This Wednesday, Creative Writing faculty member Ben Marcus hosted a reading by author Carmen Maria Machado of her forthcoming debut memoir, In the Dream House in Dodge Hall.
Following her short story collection Her Body and Other Parties, Dream House, the story of coming to terms with domestic queer abuse and that every house is, or should be, haunted. New Bwoggers Krystle DiCristofalo, Shreya Ganguly, and Sarah Perry crashed the party, and they give their thoughts on the event.
Carmen Maria Machado is queer, smart, dark and unapologetic. Dodge 501 was packed within minutes, followed by raptured silence as a room of enthralled listeners fervently jots down her offerings of wisdom. It’s pretty clear why. Machado’s upcoming memoir In the Dream House recalls a toxic relationship with her ex-girlfriend, exploring the realities of intimate partner violence in queer relationships that the domestic violence awareness movement has largely overlooked. The book follows a unique structure: each chapter is a play on different genres and narrative tropes, ranging from coming-of-age to horror to erotica. The rest of us are playing checkers while Machado’s playing chess.
Machado begins by narrating excerpts from In the Dream House alongside an essay she wrote while beginning what would later become the memoir, and as she speaks, the whole room listens intently to what she has to say. Machado shares deeply personal feelings about visiting Cuba to learn more about her family history and interconnects this with her experiences in writing. Writing, she explains, is like building a haunted house. When writing, the writer should show the reader the house they’ve built–and that house should have been built to be lived in. The writer haunts the text that they’ve written, just as Machado’s narration haunts everyone in the audience. She concludes with two chapters from her completed book, which releases in early November, directly illustrating the memoir’s unique structure.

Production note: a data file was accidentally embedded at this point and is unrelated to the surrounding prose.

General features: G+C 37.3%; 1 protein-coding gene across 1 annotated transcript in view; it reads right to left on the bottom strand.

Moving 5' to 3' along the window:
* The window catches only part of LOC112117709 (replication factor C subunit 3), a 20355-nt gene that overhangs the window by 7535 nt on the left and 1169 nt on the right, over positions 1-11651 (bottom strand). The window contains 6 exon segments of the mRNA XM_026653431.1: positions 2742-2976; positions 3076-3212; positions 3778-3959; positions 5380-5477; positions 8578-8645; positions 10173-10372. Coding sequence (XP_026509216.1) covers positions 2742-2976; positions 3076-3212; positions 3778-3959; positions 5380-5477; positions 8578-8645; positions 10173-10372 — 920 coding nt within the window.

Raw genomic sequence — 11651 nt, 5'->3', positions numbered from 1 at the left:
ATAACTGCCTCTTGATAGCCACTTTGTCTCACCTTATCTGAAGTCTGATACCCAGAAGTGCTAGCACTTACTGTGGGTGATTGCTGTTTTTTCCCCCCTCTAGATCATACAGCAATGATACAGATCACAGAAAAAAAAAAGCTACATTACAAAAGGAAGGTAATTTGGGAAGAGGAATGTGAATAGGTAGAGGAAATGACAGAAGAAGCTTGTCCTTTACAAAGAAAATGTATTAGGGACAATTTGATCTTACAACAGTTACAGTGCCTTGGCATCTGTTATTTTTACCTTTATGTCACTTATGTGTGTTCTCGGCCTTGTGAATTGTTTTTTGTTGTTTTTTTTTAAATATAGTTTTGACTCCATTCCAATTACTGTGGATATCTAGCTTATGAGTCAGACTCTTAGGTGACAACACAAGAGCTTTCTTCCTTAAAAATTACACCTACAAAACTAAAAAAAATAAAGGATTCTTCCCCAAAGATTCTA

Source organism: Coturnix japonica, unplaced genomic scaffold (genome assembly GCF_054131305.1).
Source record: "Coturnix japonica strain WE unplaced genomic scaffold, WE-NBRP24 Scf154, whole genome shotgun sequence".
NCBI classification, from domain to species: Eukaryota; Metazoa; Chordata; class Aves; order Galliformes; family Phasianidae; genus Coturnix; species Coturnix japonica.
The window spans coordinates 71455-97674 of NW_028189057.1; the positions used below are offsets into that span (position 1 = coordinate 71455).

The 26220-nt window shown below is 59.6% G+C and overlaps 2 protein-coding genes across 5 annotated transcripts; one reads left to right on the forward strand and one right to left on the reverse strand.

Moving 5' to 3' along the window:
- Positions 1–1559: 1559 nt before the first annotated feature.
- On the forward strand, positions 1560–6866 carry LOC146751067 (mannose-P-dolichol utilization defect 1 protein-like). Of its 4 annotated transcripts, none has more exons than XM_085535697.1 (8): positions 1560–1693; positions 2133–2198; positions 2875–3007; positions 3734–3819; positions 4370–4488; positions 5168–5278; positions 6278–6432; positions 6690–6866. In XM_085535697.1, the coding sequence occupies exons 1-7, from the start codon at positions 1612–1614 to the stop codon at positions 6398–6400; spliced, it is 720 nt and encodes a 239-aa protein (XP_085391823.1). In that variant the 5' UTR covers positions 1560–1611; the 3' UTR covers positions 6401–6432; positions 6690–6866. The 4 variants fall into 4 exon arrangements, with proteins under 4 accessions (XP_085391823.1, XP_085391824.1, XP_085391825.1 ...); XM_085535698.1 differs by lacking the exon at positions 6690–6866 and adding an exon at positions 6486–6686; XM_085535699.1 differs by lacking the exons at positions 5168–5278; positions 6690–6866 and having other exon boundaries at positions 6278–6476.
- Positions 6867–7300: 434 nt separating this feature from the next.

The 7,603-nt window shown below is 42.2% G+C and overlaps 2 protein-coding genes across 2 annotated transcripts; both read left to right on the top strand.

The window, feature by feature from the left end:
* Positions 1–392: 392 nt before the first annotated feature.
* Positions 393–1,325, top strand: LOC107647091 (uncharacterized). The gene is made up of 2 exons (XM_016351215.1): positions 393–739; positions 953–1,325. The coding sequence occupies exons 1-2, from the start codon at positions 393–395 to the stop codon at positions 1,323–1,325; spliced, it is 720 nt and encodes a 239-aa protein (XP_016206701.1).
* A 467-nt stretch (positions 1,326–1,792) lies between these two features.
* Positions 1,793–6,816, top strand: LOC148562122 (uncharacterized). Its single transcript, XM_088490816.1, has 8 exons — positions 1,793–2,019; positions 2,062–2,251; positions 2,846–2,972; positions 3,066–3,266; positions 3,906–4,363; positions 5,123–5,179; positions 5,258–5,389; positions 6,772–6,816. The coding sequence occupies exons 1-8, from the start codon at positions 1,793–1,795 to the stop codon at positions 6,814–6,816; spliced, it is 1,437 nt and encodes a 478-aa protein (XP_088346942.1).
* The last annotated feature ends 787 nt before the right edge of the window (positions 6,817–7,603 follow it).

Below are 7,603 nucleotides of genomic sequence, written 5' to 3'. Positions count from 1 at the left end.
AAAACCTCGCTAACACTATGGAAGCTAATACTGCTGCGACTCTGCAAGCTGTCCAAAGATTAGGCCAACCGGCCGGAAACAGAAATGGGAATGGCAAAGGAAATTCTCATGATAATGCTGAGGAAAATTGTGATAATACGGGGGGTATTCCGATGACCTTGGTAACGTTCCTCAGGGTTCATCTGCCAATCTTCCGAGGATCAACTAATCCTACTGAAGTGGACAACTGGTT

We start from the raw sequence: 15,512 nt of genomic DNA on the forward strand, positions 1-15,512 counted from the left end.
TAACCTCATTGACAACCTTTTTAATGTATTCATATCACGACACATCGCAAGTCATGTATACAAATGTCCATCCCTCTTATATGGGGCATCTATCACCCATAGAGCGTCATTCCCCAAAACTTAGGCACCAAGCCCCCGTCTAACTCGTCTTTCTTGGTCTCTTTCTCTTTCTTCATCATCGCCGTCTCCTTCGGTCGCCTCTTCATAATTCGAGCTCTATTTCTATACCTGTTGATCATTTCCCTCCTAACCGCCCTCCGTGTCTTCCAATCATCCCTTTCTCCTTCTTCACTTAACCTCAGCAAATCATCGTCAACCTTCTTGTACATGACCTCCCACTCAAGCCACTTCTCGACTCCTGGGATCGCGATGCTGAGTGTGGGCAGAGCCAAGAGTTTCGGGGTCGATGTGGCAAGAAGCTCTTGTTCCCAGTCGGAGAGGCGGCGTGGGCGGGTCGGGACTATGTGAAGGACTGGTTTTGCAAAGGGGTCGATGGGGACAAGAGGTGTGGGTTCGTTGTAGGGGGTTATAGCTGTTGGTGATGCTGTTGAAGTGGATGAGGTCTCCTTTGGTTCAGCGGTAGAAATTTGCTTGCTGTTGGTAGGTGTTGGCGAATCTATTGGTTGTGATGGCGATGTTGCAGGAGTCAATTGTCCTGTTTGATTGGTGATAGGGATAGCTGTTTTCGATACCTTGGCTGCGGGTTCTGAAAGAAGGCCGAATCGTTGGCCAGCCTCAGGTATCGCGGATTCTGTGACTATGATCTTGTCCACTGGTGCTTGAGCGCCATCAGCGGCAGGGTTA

When the readings are finished, Machado turns control to the audience. She is asked whether she feels self-conscious about her writing, and gives a winding answer about how many iterations Dream House went through, and concludes that she’s proud of it (and rightfully so!) because of how long it took. She often retells fairy tales (her short story The Husband Stitch is a retelling of the horror folk tale The Green Ribbon); how does she keep retellings fresh? She believes people love them – the bones exist and she’s putting new flesh on them. She asks herself what about the story that speaks to her hasn’t been sufficiently explored in other versions. Whose story hasn’t been told?
What advice does the National Book Award finalist have for budding writers? To paraphrase the soothsayer of the queer creatives, a story is not a road to follow but a house with its own distinctive architecture and atmosphere. Good writing is not constructed, but born out of need. No matter how many craft elements you expertly employ, it is the echoes of your footsteps that your reader needs to hear. Let yourself leak into your writing. And if all else fails, remember, “Pure spite will get you very far.”
She isn’t joking. A guy in a writing workshop she once took called her a prude because she criticized a sexist story he wrote. She now writes sex scenes out of spite. It’s not her only source of inspiration though; ideas also come to her in the shower. For her weirdest stories, she draws inspiration by looking at things that are normal and wondering what it would be like if something were really fucked up about it.
Having brilliantly redefined the boundaries of fiction and nonfiction, Machado is now making a foray into comic book writing with DC’s The Low, Low Woods, which she refers to as a “gothic horror mystery starring two queer dirtbag teenage girls.” Calling comics a nice sweet spot between working in a visual medium (like screenplays) and prose, she says that only time will tell how it will compare to her short fiction.